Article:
Hearst Castle’s main building, where Hearst entertained guests. Prior to 1929, for nearly 10 years, Morgan and Hearst simply referred to it as the “big house” or the “main building”.Browse Casa Grande Correspondence
Facing due west towards the Pacific Ocean sunset, Casa del Sol (“House of the Sun”), was one of 3 residential buildings that forms a semi-circle around Casa Grande.Browse Casa del Sol Correspondence
Comprised of 10 rooms, Casa del Monte (“House of the Mountain”) commands a view of the Santa Lucia mountain range.Browse Casa del Monte Correspondence
During construction, Hearst identified Casa del Mar as his residence on the hilltop. This “House of the Sea” boasts a splendid view of the Pacific Ocean coastline.Browse Casa del Mar Correspondence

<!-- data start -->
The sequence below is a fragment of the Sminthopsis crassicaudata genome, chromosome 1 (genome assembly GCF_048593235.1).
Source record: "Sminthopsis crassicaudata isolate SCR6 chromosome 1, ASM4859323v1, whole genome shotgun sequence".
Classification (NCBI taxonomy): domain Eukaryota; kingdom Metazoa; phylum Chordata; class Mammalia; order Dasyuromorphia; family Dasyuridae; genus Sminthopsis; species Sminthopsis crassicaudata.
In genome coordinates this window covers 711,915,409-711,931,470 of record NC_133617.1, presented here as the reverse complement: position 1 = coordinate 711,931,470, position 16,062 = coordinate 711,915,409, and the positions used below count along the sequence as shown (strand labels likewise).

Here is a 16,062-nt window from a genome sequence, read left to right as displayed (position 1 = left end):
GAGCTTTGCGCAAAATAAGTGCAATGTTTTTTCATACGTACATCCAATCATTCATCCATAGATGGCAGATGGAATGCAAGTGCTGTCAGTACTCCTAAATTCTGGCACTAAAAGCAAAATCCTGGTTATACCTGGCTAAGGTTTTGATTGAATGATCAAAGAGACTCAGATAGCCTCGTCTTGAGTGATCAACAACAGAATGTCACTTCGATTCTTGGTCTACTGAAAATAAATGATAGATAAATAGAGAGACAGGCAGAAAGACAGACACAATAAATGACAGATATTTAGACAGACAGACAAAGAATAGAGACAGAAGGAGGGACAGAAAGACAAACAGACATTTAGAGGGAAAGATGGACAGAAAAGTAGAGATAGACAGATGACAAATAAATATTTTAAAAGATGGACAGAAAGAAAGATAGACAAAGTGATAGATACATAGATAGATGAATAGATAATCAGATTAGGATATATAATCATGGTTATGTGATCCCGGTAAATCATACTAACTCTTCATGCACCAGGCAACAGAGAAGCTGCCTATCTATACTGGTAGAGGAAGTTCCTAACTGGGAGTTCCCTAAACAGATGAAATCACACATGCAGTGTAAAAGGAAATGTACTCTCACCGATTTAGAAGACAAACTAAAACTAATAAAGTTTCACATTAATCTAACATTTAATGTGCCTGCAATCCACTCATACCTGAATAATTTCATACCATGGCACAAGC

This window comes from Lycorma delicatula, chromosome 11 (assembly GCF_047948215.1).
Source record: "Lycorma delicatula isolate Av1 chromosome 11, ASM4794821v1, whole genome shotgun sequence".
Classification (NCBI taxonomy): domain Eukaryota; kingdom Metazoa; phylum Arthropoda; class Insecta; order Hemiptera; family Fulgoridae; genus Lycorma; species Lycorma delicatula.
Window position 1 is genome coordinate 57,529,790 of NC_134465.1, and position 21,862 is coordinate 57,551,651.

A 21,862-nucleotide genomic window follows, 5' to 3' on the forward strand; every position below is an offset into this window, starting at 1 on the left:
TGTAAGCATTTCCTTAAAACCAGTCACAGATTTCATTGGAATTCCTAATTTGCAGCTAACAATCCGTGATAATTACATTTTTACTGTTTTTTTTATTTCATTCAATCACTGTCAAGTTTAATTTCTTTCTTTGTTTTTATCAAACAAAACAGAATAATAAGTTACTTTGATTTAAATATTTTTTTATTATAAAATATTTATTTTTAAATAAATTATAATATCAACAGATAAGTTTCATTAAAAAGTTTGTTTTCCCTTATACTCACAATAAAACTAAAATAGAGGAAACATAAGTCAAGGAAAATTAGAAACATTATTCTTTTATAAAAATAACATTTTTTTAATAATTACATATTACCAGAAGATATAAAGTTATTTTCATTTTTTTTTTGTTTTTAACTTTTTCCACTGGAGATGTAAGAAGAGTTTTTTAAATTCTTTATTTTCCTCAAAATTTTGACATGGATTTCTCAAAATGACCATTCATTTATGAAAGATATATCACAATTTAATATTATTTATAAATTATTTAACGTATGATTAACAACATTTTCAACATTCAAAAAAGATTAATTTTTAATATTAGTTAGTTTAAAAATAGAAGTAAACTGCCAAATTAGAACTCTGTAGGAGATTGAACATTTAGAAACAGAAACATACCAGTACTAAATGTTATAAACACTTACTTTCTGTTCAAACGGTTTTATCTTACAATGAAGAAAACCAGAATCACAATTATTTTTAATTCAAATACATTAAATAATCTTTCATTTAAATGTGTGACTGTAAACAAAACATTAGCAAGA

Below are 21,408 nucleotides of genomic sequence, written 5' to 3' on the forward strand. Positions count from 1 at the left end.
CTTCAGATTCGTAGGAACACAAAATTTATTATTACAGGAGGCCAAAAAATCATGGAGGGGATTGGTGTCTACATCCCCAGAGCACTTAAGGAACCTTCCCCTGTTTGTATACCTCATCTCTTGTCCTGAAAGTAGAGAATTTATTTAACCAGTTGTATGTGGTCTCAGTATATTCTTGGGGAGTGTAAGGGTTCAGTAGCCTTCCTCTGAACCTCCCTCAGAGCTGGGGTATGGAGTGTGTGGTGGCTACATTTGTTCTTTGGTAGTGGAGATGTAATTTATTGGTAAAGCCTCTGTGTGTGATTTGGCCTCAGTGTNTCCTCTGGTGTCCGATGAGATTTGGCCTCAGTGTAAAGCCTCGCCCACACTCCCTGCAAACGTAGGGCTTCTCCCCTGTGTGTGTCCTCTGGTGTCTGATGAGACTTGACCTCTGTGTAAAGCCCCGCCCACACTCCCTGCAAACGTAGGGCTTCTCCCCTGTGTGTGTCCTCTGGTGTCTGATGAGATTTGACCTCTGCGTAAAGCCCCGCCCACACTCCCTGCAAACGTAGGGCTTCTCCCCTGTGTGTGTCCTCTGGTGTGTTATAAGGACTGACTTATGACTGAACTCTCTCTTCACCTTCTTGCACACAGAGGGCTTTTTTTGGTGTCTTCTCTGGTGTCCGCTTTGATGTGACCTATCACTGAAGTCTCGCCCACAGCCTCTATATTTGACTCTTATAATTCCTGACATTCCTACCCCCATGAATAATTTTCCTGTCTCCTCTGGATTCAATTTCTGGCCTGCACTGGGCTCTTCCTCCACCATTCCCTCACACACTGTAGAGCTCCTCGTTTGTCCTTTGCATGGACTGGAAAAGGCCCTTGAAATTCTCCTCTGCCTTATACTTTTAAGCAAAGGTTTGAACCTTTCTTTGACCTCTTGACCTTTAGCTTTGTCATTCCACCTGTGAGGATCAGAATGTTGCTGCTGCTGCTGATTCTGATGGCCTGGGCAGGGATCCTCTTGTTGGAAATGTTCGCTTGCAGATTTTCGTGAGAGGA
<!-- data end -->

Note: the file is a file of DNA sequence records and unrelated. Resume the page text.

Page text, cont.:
Soon after becoming the first woman licensed as an architect, Julia Morgan opened her San Francisco office in 1904 and launched a prolific career in architecture. She first worked for Hearst in 1910, and began designing Hearst Castle in 1919.
News media tycoon, and heir to the sprawling coastal property near San Simeon, California, William Randolph Hearst commissioned what he called “La Cuesta Encantada” (now known as Hearst Castle) in 1919, and remained closely involved in its design and construction until construction ceased in 1947.